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Nessie: Stories of the Scottish Highlands from the Vita Columbae

Nessie: Stories of the Scottish Highlands from the Vita Columbae


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Nessie: Stories of the Scottish Highlands from the Vita Columbae

By Caitlin Playle

Sweet Briar College Honors Journal (Fall 2012)

Introduction: When I first began to think about what I wanted to do for my research, I knew that it should be as interdisciplinary as my major in medieval studies and I wanted to work with manuscripts. I had previously done some work on a single page of a manuscript held by Sweet Briar’s art gallery for an art history class.1 However, the work I did that time was less in depth than what I have done in my research. Although I did not work on the entire manuscript, the sections I did work on were much longer then the single page I had worked on previously. The previous manuscript was also written at a later date, around 1480. For another, when I worked on the other manuscript I had not yet studied Latin, so the translation part consisted of typing phrases into Google and seeing what came up.

I selected the Vita Columbae with the help of Tasha Gefreh, who is working on her PhD in Edinburgh and has done work with an emphasis in Irish medieval art in in the same time period as what I am studying, while studying abroad in Scotland the past semester. Adomnan’s Vita Columbae or The Life of Saint Columba, in particular the Schaffhausen Stadtbibliothek Gen. 1 manuscript, was chosen because it is one of the oldest manuscripts produced at St. Andrews University, Scotland. Many manuscripts are do not have easily definable sections that would allow for research to be done on a small scale that encompassed only part of the manuscript. Saints’ lives are different than other manuscript as they allow for the selection of single sections for study as a saint’s life is comprised of the miracle stories of whichever saint it is written about. As such, the ability to select some of the stories instead of translating everything fit the time constraint that I had.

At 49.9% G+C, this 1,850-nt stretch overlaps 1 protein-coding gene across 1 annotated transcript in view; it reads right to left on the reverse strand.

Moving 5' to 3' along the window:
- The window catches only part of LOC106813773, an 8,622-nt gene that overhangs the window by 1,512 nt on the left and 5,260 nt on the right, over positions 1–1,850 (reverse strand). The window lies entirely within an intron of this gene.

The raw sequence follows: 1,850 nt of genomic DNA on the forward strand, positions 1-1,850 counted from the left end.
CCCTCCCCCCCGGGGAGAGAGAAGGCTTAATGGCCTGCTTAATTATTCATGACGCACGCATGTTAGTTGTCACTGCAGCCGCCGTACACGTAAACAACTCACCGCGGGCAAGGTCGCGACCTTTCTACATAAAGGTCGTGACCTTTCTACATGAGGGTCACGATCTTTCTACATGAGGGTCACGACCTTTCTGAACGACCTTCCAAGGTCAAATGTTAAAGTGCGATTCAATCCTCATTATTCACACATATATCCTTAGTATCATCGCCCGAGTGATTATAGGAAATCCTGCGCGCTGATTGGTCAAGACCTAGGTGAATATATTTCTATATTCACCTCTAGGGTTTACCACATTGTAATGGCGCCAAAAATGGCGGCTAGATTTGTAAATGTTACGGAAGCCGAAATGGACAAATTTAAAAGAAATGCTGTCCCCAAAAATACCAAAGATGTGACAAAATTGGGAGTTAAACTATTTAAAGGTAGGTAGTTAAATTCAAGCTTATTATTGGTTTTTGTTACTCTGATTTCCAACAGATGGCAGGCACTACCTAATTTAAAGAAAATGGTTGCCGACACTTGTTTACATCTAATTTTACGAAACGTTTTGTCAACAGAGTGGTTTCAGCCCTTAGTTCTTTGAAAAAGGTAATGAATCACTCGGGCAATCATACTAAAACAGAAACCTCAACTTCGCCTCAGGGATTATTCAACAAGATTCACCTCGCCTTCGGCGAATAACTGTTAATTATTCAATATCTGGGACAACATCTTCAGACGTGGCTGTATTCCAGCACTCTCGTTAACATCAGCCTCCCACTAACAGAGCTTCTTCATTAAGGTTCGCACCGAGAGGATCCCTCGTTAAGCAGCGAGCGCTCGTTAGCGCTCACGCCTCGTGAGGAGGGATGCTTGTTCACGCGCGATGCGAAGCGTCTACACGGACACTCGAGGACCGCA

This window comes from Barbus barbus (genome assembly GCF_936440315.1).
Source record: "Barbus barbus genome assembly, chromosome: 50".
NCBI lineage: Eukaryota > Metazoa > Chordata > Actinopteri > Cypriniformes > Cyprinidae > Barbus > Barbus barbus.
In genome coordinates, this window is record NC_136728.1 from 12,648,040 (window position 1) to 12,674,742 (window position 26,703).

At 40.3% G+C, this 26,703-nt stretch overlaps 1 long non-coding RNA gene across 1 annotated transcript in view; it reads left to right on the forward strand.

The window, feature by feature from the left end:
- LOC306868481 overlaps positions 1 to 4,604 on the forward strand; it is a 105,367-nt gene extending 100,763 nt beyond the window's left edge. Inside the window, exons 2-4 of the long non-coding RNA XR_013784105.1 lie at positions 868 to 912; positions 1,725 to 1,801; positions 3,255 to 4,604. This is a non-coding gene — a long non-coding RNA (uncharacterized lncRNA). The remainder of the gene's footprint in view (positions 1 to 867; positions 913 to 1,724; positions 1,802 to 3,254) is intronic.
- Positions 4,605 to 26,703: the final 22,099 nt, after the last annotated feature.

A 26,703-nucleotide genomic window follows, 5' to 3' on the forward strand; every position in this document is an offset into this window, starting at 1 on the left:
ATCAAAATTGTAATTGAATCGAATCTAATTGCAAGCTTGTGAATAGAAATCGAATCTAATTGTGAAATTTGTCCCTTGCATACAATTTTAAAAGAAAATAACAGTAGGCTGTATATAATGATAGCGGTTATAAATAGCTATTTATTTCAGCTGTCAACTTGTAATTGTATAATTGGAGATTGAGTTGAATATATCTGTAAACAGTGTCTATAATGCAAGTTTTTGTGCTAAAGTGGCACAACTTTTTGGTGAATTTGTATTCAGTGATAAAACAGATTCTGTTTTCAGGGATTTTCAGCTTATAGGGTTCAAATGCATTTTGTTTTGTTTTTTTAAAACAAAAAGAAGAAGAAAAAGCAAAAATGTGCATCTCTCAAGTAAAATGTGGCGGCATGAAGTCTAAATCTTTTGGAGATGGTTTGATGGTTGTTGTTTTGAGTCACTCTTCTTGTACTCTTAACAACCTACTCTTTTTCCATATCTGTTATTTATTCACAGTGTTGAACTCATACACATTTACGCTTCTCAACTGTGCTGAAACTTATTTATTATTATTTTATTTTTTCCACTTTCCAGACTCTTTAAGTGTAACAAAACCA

The first story that influenced my decision to use this manuscript was Columba’s encounter with the Loch Ness Monster. It caught my attention that a common folk tale that everyone knows of today was already in existence in the 690s AD. I knew that if I worked on the Vita Columbae then I would most definitely be including the Loch Ness Monster story among the stories I worked on. All of the stories have the common theme of taking place within Pictland except for two. One of the stories that was not set in Pictland is the very last one in the entire manuscript and the death of Columba. The other story that took place outside of Pictland is important because it contains an excerpt from a previous book on Columba’s miracles written by Cummene. Cummene was the seventh abbot of Iona from 657-69 AD. Cummene’s book, Liber de uirtutibus Sancti Columbae, most likely grew out of work completed under his predecessor, the fifth abbot of Iona from 623-652 AD, Segene. Under Segene, there was a procedure of collecting accounts of Saint Columba’s deeds while the people who knew Saint Columba still lived. As Segene’s nephew, Cummene may have helped gather the accounts of Columba’s deed. The excerpt is important because Cummene’s book no longer exists so the excerpt is the only instance of finding out what someone even earlier than Adomnan had to say about Columba as the later lives of Columba are even more disconnected from reality at the time Columba lived then Adomnan, who lived only century after Columba’s death.


Watch the video: Breaking News: Loch Ness Monster Spotted! (July 2022).


Comments:

  1. Shaktitaxe

    What an incomparable topic

  2. Tasi

    Quick response, a sign of mind :)



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